My grandmother used to sigh, “Shver tsu zayn a yid” — it’s tough to be a Jew. These days, though, it’s even tougher to be a Zionist. It is an act of triple-chutzpah.
Diaspora Zionists risk the opprobrium of anti-Zionists who libel Zionism as racism, of Israelis like writer A.B. Yehoshua who uses crude sexual terms to sneer that Diaspora Judaism is sterile, and of fellow Jews who because of rude Israelis like Yehoshua view Zionism as fanatic or passé. Even Birthright Israel, that extraordinary experiment in Jewish identity building, finds its central assumptions challenged by those who focus only on the political dimensions of the experience, who claim that American Jewish identity cannot be formed solely through solidarity with Israel.
It is true, as some critics have asserted, that American Jews need to befriend Israel, and not just defend Israel. But relegating Israel to the margins of the American Jewish experience is not the path to follow.
We need to build a mutually beneficial relationship, where we Diaspora Jews come to appreciate the manifold blessings of living in the era of the third Jewish commonwealth. My favorite model for Zionism these days is Tony Soprano, the lead character in the hit television series “The Sopranos.” For starters, his relationship with his homeland is neither neurotic nor defensive. It is straightforward, apolitical and a source of pride. Tony does not stay up at night worrying about accusations of dual loyalty.
Italy for Tony is an anchor, a touchstone for his identity amid the vast smorgasbord of modern American identities. Being Italian, eating Italian and speaking Italian roots him in a rich culture that resonates more deeply than the New Jersey of shopping malls and suburban palazzos. This culture shapes his values — for better and for worse. This culture gives him a sense of community which nurtures, challenges and sustains him. His allegiance to the culture and the community engages him with its history — and he sees his story as part of a broader Italian-American story.
True, Tony needs to work on making his Italian identity not just an anchor but a lodestar, a way of navigating for a better, more moral, more meaningful future. He has not figured out how to pass on his deep, multi-dimensional relationship with Italy, the Italian language and Italian culture to his children Anthony Junior and Meadow — but what kind of a name is Meadow for a nice Italian girl anyway? Tony has, however, rooted his kids in the Italian narrative, and given them the strong, enduring, affirming sense of family that is so often lacking in modernized, individuated, suburbanized America.
Zionism is both a political movement and an ideological orientation. Our challenge is to combine Solidarity Zionism with Soprano Zionism, to make our political defense of Israel and the Jewish people an outgrowth of our multi-dimensional engagement with Israel and the Jewish people, rather than the starting point — and too often the end point. To integrate or not integrate Israel into modern Jewish identity is not really the question — one cannot tell the story of the Jewish people without placing Israel, both as a reality and as an ideal, at the heart of the narrative. Our challenge is to become more aware and appreciative of the orienting, comforting and transformative power of Hebrew, Hebrew literature, Israeli culture and Israel’s story — all of which are interwoven with our American Jewish story.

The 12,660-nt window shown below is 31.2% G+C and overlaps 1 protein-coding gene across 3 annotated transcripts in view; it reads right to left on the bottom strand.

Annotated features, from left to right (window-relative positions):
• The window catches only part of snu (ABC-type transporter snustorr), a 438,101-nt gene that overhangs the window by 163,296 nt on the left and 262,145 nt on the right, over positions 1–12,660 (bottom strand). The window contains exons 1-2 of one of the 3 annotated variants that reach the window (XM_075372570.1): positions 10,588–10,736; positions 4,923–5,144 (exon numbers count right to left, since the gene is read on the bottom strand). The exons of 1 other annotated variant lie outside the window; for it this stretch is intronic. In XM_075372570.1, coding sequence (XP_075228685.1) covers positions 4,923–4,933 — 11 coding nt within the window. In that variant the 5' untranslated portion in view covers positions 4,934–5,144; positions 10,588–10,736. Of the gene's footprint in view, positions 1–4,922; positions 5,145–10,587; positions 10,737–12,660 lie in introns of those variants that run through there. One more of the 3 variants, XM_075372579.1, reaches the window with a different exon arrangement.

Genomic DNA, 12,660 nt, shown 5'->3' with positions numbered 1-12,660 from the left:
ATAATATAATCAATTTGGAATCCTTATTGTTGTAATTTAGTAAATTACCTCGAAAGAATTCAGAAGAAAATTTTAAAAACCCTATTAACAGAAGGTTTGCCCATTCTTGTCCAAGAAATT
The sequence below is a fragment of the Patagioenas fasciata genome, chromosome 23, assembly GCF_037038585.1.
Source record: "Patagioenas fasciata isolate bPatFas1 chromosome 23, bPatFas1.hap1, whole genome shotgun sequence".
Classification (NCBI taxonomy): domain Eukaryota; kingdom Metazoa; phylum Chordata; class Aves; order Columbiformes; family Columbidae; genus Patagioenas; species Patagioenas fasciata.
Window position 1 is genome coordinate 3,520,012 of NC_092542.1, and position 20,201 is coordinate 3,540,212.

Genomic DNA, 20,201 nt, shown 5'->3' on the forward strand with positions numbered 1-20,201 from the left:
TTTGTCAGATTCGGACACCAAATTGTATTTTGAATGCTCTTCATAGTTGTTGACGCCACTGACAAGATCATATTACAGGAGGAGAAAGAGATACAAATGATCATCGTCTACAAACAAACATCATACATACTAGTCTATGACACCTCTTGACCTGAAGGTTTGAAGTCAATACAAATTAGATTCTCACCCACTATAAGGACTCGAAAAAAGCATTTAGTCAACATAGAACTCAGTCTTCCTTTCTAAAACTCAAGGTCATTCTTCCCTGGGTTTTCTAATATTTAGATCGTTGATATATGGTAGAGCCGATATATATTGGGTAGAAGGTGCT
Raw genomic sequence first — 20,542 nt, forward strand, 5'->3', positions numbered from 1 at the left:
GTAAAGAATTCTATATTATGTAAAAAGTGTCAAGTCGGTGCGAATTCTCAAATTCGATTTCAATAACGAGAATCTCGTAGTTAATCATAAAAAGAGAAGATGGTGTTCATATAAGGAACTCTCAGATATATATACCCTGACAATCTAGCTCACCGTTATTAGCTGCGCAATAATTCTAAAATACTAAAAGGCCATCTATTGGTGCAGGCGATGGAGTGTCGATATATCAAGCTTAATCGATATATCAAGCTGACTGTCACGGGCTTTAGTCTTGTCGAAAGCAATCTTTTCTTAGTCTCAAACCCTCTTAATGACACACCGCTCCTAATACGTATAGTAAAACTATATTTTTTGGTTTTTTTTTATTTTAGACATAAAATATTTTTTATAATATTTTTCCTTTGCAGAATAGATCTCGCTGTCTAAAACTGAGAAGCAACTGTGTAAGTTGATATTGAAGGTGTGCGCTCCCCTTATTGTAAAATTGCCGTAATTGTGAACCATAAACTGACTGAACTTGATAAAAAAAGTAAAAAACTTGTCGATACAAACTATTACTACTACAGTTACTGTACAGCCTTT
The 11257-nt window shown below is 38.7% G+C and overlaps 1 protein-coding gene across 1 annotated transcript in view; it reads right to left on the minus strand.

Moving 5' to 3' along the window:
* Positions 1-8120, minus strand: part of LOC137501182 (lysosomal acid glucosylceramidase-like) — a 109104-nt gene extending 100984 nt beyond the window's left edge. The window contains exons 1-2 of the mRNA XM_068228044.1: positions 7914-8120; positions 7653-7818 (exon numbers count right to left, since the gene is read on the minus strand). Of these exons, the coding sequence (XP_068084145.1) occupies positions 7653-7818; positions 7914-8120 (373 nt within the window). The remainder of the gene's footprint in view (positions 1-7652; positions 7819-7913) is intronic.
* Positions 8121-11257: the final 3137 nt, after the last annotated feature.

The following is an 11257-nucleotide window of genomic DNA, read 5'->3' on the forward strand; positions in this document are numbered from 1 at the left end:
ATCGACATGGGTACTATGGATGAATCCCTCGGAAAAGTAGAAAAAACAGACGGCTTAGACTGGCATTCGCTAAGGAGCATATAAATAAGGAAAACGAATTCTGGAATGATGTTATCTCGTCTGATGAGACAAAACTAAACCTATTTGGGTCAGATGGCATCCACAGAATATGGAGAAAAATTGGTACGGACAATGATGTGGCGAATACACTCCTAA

This year, as we gather for Seder — one of the most popular North American Jewish rituals — let us advance this dual agenda. We need to carve out some time to mobilize and to mourn — by leaving an empty seat at the table for one, specific Israeli victim of terrorism or one of the Israeli hostages in Lebanon, acknowledging that our joy cannot be complete when so many families are incomplete. We need to use that time to commit to action, adopting a family of a victim, twinning with an Israeli school during this time of budgetary cutbacks, and mobilizing to defend Israel and befriend Israelis however we can.
But we also should contemplate how to broaden our engagement with the land, people and culture of Israel, not just with the State of Israel. We need to figure out how to learn more Hebrew, the secret decoder ring that can decipher the Haggada and so many traditional Jewish texts, while connecting us more deeply to our Israeli cousins and their culture. We need to read books by Israelis and about Israelis, drink Israeli wine, sing Israeli songs, celebrate the many sights, sounds, smells, achievements and ideas of Israel — which was, after all, the destination of our ancestors when they were liberated.
We need to think about how the Zionist idea, which builds on our ethnic feelings and connects us to the trinity of land, people and tradition, fits in with our religious beliefs, our American ideals, our humanistic aspirations. And, like Tony Soprano, we need to start planning our next (or first) visit “home,” understanding, as the Birthright Israel participants and so many others do, that visiting Israel, luxuriating in the rich, authentic flow of a people at one with their land, culture, language, religion, values and history, can help us integrate, reinforce and reenergize our Jewish identity, becoming better Jews and more fulfilled human beings in the process.
The second printing of Gil Troy’s latest book, “Why I Am A Zionist: Israel, Jewish Identity and the Challenges of Today” (Bronfman Jewish Education Centre), was recently released.
Gil Troy is the author of The Age of Clinton: America in the 1990s. His forthcoming book, The Zionist Ideas, which updates Arthur Hertzberg’s classic work, will be published by The Jewish Publication Society in Spring 2018. He is a Distinguished Scholar of North American History at McGill University. Follow on Twitter @GilTroy